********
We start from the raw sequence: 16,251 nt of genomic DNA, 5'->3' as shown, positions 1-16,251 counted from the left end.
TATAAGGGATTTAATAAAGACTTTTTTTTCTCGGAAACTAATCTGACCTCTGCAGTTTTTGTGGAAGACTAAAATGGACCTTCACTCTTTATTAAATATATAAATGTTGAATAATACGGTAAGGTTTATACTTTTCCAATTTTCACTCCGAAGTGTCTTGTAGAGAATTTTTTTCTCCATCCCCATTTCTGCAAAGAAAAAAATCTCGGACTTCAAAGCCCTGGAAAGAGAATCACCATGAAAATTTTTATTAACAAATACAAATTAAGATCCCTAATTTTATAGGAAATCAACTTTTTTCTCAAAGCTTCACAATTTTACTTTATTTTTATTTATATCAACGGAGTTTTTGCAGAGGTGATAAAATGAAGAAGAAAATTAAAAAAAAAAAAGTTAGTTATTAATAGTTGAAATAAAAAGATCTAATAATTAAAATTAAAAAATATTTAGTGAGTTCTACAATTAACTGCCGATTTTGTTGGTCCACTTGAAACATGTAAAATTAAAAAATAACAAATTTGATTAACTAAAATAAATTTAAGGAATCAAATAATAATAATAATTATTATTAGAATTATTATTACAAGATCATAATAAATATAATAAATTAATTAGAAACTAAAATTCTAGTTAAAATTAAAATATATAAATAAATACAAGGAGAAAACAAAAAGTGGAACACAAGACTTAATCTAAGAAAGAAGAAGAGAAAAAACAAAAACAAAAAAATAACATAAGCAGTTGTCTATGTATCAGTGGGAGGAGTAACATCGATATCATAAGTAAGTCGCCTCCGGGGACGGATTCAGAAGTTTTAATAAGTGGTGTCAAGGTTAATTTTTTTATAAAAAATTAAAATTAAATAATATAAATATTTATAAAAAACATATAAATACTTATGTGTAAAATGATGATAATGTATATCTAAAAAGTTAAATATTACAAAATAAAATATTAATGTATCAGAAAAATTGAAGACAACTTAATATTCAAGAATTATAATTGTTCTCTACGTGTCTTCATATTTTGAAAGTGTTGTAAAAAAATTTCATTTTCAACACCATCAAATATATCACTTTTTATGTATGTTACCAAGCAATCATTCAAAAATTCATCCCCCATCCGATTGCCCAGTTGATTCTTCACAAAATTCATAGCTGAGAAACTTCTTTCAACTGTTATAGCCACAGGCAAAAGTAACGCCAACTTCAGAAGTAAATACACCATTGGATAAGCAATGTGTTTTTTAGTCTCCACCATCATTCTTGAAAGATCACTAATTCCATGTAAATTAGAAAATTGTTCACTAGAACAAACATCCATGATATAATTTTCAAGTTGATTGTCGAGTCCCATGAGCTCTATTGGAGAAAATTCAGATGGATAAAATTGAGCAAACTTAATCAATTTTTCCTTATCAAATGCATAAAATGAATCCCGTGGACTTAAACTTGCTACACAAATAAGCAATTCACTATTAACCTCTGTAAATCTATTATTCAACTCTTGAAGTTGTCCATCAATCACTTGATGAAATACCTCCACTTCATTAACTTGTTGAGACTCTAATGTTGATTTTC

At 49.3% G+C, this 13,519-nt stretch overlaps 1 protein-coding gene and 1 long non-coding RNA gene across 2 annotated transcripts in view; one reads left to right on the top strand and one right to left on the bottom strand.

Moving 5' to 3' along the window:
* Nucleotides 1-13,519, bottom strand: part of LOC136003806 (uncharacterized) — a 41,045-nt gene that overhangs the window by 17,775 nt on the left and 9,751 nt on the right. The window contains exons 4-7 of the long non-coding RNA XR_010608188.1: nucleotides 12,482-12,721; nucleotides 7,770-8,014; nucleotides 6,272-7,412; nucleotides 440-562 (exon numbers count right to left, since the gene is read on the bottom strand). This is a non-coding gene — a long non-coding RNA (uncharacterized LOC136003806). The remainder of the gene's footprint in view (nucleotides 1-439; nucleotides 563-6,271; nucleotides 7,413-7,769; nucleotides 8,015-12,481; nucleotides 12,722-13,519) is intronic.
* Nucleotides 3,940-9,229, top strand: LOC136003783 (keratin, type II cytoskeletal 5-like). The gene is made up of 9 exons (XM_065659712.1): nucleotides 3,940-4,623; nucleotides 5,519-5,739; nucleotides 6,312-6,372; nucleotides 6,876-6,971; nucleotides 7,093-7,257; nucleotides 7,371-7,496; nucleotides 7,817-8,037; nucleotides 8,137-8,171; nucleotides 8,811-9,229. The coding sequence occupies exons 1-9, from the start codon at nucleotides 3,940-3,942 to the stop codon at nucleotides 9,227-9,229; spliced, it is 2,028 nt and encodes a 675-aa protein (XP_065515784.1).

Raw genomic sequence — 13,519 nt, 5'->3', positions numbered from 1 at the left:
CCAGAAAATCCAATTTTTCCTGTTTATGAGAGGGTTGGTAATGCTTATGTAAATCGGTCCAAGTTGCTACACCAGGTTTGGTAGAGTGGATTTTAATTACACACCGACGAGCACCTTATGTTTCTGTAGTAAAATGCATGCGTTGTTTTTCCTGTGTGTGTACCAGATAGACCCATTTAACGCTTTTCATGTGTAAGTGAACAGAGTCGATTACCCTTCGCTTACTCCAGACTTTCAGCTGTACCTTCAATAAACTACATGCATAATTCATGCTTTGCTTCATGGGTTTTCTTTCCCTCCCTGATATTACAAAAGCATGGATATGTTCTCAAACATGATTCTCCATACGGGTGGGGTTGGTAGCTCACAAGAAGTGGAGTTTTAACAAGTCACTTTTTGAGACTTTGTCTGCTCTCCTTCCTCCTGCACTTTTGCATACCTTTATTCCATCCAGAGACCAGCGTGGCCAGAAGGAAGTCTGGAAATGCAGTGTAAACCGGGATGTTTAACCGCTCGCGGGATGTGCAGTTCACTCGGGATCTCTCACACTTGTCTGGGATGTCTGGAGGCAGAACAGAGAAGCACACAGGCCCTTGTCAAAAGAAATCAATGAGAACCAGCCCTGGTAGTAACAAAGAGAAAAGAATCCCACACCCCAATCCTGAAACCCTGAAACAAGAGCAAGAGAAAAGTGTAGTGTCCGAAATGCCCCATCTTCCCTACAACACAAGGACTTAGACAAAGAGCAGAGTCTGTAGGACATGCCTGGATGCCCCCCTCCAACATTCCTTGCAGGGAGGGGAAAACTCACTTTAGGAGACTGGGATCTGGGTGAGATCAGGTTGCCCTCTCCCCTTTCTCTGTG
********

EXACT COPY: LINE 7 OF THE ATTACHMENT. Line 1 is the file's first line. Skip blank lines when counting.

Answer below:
Raw genomic sequence — 13,519 nt, 5'->3', positions numbered from 1 at the left: